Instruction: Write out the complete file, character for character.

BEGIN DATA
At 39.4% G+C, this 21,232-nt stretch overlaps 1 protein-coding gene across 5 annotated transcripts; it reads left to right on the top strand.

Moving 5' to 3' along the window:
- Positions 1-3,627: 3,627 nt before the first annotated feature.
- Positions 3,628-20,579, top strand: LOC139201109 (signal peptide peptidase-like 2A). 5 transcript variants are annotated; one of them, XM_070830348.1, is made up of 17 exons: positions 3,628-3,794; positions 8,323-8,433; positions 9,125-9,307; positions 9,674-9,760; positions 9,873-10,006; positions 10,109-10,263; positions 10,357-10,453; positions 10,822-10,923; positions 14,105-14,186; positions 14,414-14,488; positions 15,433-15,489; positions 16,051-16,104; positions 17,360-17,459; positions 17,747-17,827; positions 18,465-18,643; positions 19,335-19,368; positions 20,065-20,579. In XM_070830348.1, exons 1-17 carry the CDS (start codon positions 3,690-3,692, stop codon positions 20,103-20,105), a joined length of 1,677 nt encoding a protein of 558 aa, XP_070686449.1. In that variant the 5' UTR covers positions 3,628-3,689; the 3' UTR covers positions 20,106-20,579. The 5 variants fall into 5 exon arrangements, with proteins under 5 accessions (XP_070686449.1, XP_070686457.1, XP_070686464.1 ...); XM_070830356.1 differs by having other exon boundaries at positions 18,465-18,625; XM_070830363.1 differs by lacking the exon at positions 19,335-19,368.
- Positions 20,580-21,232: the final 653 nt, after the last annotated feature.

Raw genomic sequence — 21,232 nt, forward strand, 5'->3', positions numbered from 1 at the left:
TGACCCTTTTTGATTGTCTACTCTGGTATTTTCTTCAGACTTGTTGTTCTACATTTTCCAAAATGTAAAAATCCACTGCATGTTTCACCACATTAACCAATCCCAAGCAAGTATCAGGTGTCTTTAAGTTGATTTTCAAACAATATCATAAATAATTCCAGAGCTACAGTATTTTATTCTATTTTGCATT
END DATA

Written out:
At 39.4% G+C, this 21,232-nt stretch overlaps 1 protein-coding gene across 5 annotated transcripts; it reads left to right on the top strand.

Moving 5' to 3' along the window:
- Positions 1-3,627: 3,627 nt before the first annotated feature.
- Positions 3,628-20,579, top strand: LOC139201109 (signal peptide peptidase-like 2A). 5 transcript variants are annotated; one of them, XM_070830348.1, is made up of 17 exons: positions 3,628-3,794; positions 8,323-8,433; positions 9,125-9,307; positions 9,674-9,760; positions 9,873-10,006; positions 10,109-10,263; positions 10,357-10,453; positions 10,822-10,923; positions 14,105-14,186; positions 14,414-14,488; positions 15,433-15,489; positions 16,051-16,104; positions 17,360-17,459; positions 17,747-17,827; positions 18,465-18,643; positions 19,335-19,368; positions 20,065-20,579. In XM_070830348.1, exons 1-17 carry the CDS (start codon positions 3,690-3,692, stop codon positions 20,103-20,105), a joined length of 1,677 nt encoding a protein of 558 aa, XP_070686449.1. In that variant the 5' UTR covers positions 3,628-3,689; the 3' UTR covers positions 20,106-20,579. The 5 variants fall into 5 exon arrangements, with proteins under 5 accessions (XP_070686449.1, XP_070686457.1, XP_070686464.1 ...); XM_070830356.1 differs by having other exon boundaries at positions 18,465-18,625; XM_070830363.1 differs by lacking the exon at positions 19,335-19,368.
- Positions 20,580-21,232: the final 653 nt, after the last annotated feature.

Raw genomic sequence — 21,232 nt, forward strand, 5'->3', positions numbered from 1 at the left:
TGACCCTTTTTGATTGTCTACTCTGGTATTTTCTTCAGACTTGTTGTTCTACATTTTCCAAAATGTAAAAATCCACTGCATGTTTCACCACATTAACCAATCCCAAGCAAGTATCAGGTGTCTTTAAGTTGATTTTCAAACAATATCATAAATAATTCCAGAGCTACAGTATTTTATTCTATTTTGCATT